TiVo introduces its long-awaited Series4 DVRs: the TiVo Premiere and the TiVo Premiere XL.
TiVo Premiere and TiVo Premiere XL
TiVo today officially announced two new DVRs that offer an updated user interface and enhanced integration and search capabilities for online video. The TiVo Premiere and TiVo Premiere XL models will cost $300 and $500, respectively, when they ship in April; like all previous TiVo models, they'll also require a monthly, yearly, or lifetime service fee as well.
The Series3 TiVo models handled HD video, but the interface itself was a standard-def holdover that was almost a decade old. Series4 delivers a user interface in true high definition, and it uses the full real estate available on a wide-screen display. (TiVo touts it as a Flash-based interface, though that should not imply compatibility with all Flash-based content from the Web, such as Hulu.)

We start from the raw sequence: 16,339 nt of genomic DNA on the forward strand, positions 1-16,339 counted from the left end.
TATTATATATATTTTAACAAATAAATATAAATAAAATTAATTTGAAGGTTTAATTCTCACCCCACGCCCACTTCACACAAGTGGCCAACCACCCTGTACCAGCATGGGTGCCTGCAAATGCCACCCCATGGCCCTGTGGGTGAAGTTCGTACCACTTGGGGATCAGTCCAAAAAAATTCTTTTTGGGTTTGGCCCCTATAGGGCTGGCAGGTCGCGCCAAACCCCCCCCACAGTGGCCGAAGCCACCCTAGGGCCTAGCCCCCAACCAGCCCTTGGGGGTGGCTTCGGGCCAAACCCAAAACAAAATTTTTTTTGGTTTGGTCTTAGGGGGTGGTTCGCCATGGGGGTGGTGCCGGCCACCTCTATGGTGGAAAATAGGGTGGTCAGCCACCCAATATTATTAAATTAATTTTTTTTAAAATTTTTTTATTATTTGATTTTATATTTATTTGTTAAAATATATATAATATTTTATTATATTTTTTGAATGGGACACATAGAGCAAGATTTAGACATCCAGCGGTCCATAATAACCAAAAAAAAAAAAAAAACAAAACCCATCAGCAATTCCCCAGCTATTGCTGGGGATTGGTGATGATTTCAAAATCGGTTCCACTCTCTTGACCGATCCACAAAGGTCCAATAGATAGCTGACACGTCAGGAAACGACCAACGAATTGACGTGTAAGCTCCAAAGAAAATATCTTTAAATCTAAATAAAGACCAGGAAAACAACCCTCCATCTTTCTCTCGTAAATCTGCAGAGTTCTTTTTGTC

The interface always leaves a picture-in-picture window of the currently playing video (live TV or recording) in the upper right-hand corner. Also included is the much requested capacity meter, which lets users know how much free space is left on their DVR.
The default remote that ships with the Premiere DVRs is a slight derivation of TiVo's famous "peanut" controller, but it now includes A, B, C, and D buttons for one-click contextual menu changes (such as sorting recorded program lists).
More enticing will be a step-up remote (sold separately) that includes a slide-up QWERTY keyboard, similar to a smartphone. The keyboard is designed to make for easier text entry (for searches and Web content) than when using the onscreen keyboard. The remote will communicate with the Premiere DVRs (or TiVo HD/Series3 models) via an included USB Bluetooth dongle.
Like their predecessors, neither TiVo includes built-in Wi-Fi. Users who need to go beyond the default wired Ethernet connections will need to purchase the upcoming 802.11n Wi-Fi dongle ($90). These TiVos also drop a built-in phone modem, though a USB adapter will be available for $30 from TiVo's Web site (using the slow phone lines in lieu of broadband will limit users to only program listing updates).